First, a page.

18. The election as seen by two candidates.


Chris Mullin was Labour candidate in the safe Labour seat of Sunderland South while Gyles Brandreth contested the marginal constituency of City of Chester for the Conservatives. Their diaries give an insight into how the 1997 campaign was viewed on the ground.


Mullin: 3 April
… there is no disguising the fact that every word he [Tony Blair] utters is designed to pander to the meaner elements of the middle classes, the Sierra owners, as he calls them.

Brandreth: 14 April
What election? It’s a non-event. Nothing happening out there. … Listening to the radio, watching TV, scanning the papers, it’s as though they’re covering a movie of an election, a soap opera, that you can tune into if you’re so inclined ...

Mullin: 15 April
To Tynemouth, one of the North East’s few marginal seats. … We found several former Tories who were coming with us this time. … One woman said the gap between rich and poor had grown too great. I came away heartened.

Brandreth: 24 April
I spoke at Christleton High School at lunch-time. A large crowd, mostly hostile, including a chippy teacher in a black short and seed-packet tie with his hands in his jeans and asked about sleaze. I was loud and theatrical, and almost certainly rather ridiculous.

Mullin: 24 April
We’re going to lose. … The massive rubbishing to which our man [Blair] has been subject is paying off. … We have spent too much time apologising for the past, and it has undermined our credibility. BRITAIN IS BOOMING, DON’T LET LABOUR SPOIL IT, shout the Tory hoardings. They are everywhere, eclipsing our pathetic little promises which no one believes anyway.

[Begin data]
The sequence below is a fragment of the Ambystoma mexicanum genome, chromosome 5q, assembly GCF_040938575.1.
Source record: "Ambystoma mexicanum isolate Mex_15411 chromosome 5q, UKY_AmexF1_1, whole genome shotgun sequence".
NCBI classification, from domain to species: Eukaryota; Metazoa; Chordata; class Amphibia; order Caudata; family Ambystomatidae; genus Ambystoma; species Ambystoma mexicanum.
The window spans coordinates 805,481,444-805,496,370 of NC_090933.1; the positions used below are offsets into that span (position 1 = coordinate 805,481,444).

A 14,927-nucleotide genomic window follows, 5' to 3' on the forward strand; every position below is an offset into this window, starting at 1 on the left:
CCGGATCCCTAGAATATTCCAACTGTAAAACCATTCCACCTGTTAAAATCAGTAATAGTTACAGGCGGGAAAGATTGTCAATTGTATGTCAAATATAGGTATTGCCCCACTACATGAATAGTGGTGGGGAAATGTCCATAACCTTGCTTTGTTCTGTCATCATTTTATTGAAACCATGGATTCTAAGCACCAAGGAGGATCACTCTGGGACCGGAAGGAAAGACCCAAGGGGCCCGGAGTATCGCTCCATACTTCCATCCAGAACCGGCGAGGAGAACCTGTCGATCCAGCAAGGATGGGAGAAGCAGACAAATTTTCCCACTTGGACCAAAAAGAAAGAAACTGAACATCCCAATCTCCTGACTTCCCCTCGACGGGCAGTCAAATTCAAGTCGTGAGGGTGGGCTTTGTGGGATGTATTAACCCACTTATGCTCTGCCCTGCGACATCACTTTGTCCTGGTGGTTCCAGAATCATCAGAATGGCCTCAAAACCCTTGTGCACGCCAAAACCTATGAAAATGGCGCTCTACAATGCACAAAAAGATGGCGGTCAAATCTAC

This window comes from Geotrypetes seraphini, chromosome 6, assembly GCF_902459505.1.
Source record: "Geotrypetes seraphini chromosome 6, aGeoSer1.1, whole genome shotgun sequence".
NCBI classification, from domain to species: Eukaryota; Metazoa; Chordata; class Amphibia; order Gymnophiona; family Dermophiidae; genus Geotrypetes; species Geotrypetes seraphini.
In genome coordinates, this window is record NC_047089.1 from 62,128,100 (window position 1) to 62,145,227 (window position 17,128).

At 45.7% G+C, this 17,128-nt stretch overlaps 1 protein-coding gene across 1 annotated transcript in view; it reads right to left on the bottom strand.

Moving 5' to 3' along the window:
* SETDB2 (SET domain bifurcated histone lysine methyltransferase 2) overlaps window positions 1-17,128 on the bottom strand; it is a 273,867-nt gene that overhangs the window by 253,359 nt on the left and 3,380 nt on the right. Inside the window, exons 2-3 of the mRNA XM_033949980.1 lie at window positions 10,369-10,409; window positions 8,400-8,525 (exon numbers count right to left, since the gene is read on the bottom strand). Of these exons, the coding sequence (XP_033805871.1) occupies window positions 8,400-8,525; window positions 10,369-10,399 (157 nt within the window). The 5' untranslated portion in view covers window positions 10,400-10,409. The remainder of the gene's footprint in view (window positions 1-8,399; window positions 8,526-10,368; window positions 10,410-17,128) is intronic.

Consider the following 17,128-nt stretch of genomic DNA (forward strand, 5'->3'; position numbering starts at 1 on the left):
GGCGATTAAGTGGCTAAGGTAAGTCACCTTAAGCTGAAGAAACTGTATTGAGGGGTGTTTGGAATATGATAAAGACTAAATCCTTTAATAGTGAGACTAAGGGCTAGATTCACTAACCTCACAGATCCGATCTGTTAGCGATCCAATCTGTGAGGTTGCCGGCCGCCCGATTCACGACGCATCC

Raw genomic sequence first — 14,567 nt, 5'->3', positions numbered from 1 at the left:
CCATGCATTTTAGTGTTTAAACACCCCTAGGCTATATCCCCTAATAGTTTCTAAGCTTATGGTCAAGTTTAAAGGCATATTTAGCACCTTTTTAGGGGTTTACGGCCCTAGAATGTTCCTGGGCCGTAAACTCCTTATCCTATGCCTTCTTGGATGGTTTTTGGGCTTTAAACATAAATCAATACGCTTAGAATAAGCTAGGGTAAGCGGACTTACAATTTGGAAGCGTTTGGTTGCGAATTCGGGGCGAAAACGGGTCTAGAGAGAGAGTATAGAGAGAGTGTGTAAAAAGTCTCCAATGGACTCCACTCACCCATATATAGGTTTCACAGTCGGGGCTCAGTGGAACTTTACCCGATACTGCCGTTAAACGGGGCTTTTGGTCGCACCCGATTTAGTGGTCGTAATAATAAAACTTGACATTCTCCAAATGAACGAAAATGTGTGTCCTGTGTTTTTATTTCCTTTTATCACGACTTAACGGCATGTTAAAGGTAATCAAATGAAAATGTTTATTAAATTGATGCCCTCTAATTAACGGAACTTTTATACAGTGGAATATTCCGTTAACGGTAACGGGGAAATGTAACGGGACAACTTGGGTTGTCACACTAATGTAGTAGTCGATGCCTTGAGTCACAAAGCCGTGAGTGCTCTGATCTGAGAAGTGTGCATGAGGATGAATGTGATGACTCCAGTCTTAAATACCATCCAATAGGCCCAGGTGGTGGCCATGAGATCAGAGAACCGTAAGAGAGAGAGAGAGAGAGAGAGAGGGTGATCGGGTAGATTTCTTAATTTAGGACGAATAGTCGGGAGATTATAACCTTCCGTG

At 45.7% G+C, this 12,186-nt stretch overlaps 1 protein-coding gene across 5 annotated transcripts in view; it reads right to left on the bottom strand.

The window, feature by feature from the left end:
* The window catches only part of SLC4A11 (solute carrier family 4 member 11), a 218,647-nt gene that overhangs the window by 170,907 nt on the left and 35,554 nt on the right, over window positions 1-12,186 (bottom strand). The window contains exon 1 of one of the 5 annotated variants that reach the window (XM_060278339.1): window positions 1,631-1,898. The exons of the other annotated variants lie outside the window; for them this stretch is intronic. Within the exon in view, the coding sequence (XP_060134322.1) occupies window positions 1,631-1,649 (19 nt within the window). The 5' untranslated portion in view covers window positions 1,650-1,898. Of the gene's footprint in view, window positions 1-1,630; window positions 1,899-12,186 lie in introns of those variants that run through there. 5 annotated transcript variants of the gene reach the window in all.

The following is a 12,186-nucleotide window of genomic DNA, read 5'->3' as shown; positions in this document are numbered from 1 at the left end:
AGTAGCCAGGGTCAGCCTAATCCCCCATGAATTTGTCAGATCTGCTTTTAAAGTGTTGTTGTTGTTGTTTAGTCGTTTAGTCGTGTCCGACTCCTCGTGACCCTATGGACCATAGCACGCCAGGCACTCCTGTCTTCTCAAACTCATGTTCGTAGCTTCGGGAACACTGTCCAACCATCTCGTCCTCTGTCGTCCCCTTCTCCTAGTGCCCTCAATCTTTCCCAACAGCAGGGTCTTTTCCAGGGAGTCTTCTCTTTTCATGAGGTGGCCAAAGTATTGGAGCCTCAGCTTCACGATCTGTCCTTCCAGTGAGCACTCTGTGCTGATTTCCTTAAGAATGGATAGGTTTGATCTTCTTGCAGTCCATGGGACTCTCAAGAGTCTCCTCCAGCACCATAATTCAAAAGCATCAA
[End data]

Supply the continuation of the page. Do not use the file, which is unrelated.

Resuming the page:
Brandreth: 1 May
A little after midnight we donned our glad rags, adjusted our brave faces and made our way up the hill to the Town Hall. … Our result wasn’t due for a couple of hours at least. I spent the time wandering between the press room, the count, and the TV room where a large screen had been erected to display the results. It was so relentlessly bad for us, the other parties’ supporters had stopped cheering. They just looked on amazed.

Mullin 1 May
Not until I reached the count at around 10.30 p.m. and glanced at the table in the centre where the votes were laid out in bundles of a thousand did I realize that something astonishing was about to happen. … Only one little fly in the ointment: the turnout has collapsed ... In some parts of Sunderland less than half of the electorate voted … The alienation is massive. Especially amongst the young.





“18. The election as seen by two candidates.,” New Dawn? 1997, accessed February 28, 2024, https://newdawn1997.omeka.net/items/show/39.


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